“Satellite channels do in fact have these two contradictions,” said Dr. al-Haimi. “There are many religious channels that forbid what is forbidden and sometimes even what’s halal (permitted). And on the other hand, there are many channels with a lot of openness to the Other – not just music clips – and women are usually at the center of all of them. Arabs are confused really. They’re caught in between.”

So how to explain this bipolarity?

“It’s human nature,” said al-Hindi. “Sometimes you want to show that you are conservative in society. But in the end, you need a kind of resort. You want to relieve all these boundaries around you. Everything’s ayb (shame), everything’s haram (forbidden). Once you build a fence, the curiosity is built. The higher you build it, the more you want to know about the other side.”

Mohannad in Sanaa

The uncontrollable infiltration of satellite TV into the homes of the Arab populations was a sudden departure from the government-dominated channels of the previous generations with their non-commercial, dumbed-down clichés. Even the very conservative Saudi government tried but couldn’t stand in front of the tidal wave and had to finally relent, said al-Hindi. The Saudis then jumped on the religious-programming bandwagon. The proliferation of the Saudi-funded Wahhabi puritanical form of Islam, not only through media but also in education and in mosques, is widely blamed in Yemen for the changing values of the last three decades.

“I think the Saudis are the source of the problem,” explained al-Hindi. “If you look at old photos, Yemeni women in the past worked in the field together with the men, their faces exposed. They sang together in the field. And they knew their religion, they knew the limits. This has now changed.”

Dr. al-Haimi agrees. “When Sanaa University first opened,” she said, “we had a musical group, we had a theater. Now it’s gone. They changed it to “Hall.” They removed the word “Theater,” and that’s wrong. The university should have a theater. Change comes from within the universities.”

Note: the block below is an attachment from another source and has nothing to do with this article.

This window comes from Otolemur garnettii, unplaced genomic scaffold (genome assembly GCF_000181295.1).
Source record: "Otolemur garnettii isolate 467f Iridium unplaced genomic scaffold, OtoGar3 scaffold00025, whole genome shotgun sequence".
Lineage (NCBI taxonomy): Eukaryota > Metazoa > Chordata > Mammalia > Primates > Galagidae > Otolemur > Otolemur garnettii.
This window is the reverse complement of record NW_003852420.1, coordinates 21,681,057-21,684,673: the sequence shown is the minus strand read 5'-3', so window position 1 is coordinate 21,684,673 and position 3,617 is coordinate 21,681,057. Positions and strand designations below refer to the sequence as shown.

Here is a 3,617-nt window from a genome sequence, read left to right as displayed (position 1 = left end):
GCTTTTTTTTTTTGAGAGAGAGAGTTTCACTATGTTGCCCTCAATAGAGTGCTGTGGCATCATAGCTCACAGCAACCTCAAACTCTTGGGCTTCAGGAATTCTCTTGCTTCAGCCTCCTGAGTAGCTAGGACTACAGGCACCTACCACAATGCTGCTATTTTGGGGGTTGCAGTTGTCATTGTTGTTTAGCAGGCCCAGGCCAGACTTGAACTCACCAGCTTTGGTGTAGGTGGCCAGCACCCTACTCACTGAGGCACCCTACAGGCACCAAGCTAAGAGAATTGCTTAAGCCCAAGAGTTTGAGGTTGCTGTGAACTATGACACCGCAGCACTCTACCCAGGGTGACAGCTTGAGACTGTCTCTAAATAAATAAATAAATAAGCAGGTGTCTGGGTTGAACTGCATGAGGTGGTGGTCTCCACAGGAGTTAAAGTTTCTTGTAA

More progressive, at times also Saudi-funded, Hollywood movie channels like the MBC group have had a sizeable viewership as well, especially among the Arab youth. This toxic combination of extreme openness and conservatism has led many to conjure up conspiracy theories revolving around the destruction and control of the Arab mind.

But more tangible is the resulting religiosity of some Arabs in their countries, characterized by the conformity to strict social rules – even as they at times admit that these contradict religious dictates – and the contrasting behavior when traveling abroad.

“Most people from Yemen and the Gulf, particularly in Saudi Arabia,” said al-Hindi, “when they travel to Egypt in the summers, they do everything that’s forbidden in their own countries. The women take off their veils and wear jeans, for example. They say in Egypt people are modern. Come on. You either do it here and there, or don’t do it anywhere.”

Some see this battle of contrasts in the media to win hearts and minds as contributing to the growth of extremism, which is filling the gap or aiming to do so with simplistic and ready religious answers. Along with the perceived slanted American foreign policy, Arab regimes share the blame for creating hollow Arab societies, by oppressing their people, suffocating the media and judiciary, starving the educational institutions, and dodging accountability by blaming and accusing the West.

“These Arab political systems have created a lot of these things,” said Dr. al-Haimi. “Why should we exonerate them? Who created the Afghan youths [that fought the Soviets]? America and the Arab political systems. They were fighting for America, but then they became victims of these systems.”

Extremists have thrived in that hollow space, argues Dr. Raufa Hassan, an activist and head of the Cultural Development Programs Foundation.

“The religious programming content is male-dominated,” she said. “And the media jointly with the mosque and the school and the state leaders have an effect that’s so strong. That’s why you see the trend toward conservatism is stronger and stronger, to the point where people started to be radical without feeling it, judging themselves and others and not allowing any space for differences.”

The tug of war between the liberal and the conservative media rages on, and it’s likely to continue. It’s anyone’s guess which will prevail in the end. For now, Arabs remain locked inside this love-hate triangle.